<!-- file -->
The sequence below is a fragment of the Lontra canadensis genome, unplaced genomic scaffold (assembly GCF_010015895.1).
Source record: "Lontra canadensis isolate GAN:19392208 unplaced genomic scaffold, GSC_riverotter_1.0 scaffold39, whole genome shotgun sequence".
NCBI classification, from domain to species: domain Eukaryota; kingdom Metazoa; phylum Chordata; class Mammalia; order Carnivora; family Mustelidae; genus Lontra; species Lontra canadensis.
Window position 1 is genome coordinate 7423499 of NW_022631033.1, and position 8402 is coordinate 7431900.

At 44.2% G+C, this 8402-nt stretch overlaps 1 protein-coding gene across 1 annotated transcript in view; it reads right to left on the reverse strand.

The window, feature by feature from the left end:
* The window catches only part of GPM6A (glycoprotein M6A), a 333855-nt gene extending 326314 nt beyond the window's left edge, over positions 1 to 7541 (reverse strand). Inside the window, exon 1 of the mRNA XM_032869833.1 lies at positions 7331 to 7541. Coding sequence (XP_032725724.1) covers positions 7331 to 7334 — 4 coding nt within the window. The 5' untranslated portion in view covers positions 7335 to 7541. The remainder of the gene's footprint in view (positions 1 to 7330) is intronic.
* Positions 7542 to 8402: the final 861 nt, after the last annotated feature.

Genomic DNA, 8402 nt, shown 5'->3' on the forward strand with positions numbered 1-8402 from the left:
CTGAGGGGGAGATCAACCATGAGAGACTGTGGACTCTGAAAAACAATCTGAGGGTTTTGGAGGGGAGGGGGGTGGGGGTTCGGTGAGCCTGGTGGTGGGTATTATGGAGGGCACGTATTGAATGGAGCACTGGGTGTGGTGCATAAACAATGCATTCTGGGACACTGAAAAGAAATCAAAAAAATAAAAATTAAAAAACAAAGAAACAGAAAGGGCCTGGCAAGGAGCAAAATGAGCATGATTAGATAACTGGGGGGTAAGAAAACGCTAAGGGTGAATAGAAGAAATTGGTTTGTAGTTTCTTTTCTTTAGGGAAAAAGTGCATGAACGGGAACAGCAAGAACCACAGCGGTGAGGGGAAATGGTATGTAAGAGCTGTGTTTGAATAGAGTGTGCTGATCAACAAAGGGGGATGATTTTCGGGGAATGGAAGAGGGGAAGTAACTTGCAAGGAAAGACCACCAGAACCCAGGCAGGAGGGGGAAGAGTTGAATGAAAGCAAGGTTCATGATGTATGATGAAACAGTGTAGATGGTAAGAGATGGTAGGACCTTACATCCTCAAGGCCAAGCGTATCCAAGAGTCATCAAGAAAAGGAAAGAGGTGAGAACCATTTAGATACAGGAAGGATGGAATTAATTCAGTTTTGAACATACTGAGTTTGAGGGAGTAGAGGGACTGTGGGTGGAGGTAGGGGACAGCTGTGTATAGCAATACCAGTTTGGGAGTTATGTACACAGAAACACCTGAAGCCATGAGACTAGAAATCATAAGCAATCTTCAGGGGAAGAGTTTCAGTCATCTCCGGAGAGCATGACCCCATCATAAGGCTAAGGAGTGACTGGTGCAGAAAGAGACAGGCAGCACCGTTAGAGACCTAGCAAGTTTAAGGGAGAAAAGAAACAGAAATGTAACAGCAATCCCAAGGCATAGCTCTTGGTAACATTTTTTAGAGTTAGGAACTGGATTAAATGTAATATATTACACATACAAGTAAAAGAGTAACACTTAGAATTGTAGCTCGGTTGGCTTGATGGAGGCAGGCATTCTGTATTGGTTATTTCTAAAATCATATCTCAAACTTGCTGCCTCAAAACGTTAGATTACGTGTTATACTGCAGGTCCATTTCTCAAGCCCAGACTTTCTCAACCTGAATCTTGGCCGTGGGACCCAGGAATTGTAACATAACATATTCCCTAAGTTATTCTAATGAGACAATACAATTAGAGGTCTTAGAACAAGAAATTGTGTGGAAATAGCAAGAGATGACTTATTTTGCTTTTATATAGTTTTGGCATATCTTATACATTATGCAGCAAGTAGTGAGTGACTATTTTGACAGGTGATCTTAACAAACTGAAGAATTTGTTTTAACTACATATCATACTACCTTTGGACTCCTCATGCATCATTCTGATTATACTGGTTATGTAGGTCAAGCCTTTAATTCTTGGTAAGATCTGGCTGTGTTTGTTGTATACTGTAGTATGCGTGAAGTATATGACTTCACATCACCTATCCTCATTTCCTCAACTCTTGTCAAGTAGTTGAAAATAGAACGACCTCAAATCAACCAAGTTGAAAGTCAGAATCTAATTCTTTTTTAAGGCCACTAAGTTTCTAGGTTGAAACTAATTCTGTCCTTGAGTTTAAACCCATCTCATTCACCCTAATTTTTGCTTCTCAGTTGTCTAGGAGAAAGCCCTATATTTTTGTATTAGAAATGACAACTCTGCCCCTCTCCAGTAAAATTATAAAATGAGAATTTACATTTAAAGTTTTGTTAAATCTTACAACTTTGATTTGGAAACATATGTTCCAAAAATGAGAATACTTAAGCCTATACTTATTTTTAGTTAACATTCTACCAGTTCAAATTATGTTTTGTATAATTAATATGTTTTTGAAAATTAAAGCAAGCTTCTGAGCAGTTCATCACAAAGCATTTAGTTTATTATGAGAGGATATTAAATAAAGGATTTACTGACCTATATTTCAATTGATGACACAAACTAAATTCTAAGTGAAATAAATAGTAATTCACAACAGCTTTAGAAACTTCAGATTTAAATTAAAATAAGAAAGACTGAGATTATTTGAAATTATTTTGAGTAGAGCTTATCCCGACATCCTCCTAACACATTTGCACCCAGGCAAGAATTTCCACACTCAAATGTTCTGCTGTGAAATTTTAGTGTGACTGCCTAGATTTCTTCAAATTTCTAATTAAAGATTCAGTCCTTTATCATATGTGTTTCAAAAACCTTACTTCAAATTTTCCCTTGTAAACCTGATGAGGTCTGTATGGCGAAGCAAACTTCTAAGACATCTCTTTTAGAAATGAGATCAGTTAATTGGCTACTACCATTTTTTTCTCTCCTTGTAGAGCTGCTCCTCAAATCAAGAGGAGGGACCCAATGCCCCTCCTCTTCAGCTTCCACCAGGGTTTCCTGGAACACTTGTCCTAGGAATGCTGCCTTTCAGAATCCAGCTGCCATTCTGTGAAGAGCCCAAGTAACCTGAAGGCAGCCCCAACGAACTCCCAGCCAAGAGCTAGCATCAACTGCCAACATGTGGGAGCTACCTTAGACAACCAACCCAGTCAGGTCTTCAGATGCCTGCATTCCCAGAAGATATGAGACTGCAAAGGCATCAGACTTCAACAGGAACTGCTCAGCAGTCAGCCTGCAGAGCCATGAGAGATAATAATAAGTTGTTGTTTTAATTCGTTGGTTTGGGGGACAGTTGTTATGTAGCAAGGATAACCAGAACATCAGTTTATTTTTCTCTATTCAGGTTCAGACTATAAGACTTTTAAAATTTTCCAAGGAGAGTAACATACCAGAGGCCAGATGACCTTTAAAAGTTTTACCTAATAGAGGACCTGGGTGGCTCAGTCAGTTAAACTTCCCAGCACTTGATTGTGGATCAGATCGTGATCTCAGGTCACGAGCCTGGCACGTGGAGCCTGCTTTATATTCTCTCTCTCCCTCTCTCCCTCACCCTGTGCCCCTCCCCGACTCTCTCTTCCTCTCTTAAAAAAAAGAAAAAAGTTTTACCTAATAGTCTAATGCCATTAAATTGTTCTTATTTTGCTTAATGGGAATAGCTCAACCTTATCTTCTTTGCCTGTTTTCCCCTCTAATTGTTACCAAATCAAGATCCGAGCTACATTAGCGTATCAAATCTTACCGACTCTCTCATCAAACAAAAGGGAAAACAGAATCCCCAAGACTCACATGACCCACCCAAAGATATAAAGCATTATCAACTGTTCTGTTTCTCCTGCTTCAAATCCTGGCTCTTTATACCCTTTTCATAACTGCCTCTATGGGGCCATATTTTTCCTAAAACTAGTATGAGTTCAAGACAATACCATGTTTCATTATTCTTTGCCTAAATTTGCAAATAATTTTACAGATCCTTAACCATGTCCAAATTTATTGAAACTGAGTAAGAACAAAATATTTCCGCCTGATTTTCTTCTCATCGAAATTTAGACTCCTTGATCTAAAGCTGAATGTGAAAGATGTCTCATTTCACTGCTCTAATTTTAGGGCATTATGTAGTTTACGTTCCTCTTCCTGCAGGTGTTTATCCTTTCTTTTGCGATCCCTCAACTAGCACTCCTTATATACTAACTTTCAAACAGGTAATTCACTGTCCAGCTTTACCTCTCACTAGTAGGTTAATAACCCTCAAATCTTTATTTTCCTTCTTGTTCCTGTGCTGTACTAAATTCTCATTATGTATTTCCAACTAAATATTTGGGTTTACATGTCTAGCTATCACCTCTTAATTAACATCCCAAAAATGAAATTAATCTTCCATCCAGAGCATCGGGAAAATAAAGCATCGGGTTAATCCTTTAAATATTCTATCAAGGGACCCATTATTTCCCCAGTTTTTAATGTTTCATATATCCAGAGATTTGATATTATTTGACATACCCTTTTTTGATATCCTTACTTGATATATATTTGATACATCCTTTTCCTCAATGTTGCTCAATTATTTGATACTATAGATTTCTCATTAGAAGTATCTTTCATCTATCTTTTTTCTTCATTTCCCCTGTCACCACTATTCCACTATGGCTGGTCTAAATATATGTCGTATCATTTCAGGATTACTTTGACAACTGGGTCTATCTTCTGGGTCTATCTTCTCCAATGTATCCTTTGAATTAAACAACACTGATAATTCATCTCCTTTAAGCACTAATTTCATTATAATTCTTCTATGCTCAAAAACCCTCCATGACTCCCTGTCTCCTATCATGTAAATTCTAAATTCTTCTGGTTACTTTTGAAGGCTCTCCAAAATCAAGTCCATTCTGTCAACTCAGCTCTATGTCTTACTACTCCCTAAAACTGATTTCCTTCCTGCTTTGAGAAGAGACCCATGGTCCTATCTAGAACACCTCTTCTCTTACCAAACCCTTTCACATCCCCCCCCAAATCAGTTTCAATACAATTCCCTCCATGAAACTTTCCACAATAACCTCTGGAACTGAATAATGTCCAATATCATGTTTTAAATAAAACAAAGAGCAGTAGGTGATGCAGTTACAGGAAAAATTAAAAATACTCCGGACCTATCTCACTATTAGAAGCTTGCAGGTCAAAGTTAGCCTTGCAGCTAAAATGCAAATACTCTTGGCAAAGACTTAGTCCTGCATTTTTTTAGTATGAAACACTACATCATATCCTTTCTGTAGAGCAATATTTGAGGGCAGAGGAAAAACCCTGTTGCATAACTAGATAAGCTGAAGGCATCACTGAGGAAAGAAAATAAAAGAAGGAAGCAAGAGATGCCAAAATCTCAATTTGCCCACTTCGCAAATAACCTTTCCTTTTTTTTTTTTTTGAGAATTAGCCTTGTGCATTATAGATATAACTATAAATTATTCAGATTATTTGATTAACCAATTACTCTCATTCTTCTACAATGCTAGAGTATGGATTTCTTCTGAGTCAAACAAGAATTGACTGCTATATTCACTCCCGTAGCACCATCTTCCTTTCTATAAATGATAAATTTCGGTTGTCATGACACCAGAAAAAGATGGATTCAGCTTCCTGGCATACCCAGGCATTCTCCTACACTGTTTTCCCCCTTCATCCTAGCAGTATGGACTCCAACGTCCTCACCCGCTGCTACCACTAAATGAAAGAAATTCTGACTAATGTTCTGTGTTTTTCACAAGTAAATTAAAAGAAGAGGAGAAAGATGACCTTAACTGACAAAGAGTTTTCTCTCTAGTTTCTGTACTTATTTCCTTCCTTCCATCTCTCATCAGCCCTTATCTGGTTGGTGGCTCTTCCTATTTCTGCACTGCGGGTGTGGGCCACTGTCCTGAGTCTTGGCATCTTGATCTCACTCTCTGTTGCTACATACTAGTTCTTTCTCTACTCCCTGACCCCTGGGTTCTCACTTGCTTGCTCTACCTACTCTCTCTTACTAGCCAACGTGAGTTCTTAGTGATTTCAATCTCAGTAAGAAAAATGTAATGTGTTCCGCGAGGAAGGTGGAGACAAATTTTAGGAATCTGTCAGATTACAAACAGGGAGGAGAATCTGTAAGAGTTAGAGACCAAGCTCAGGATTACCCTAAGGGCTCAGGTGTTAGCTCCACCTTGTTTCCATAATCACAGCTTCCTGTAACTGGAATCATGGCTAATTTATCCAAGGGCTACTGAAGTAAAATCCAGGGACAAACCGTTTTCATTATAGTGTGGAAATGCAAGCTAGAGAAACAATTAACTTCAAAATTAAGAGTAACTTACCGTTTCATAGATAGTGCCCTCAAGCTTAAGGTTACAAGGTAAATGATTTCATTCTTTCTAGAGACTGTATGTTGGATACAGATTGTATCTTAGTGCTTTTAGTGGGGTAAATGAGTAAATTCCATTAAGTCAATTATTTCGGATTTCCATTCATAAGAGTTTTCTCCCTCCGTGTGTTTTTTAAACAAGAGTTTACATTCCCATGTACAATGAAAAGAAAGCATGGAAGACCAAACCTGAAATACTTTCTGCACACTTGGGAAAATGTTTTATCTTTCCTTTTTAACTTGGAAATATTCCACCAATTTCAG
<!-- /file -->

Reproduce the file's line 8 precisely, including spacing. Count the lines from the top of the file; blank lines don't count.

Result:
* Positions 7542 to 8402: the final 861 nt, after the last annotated feature.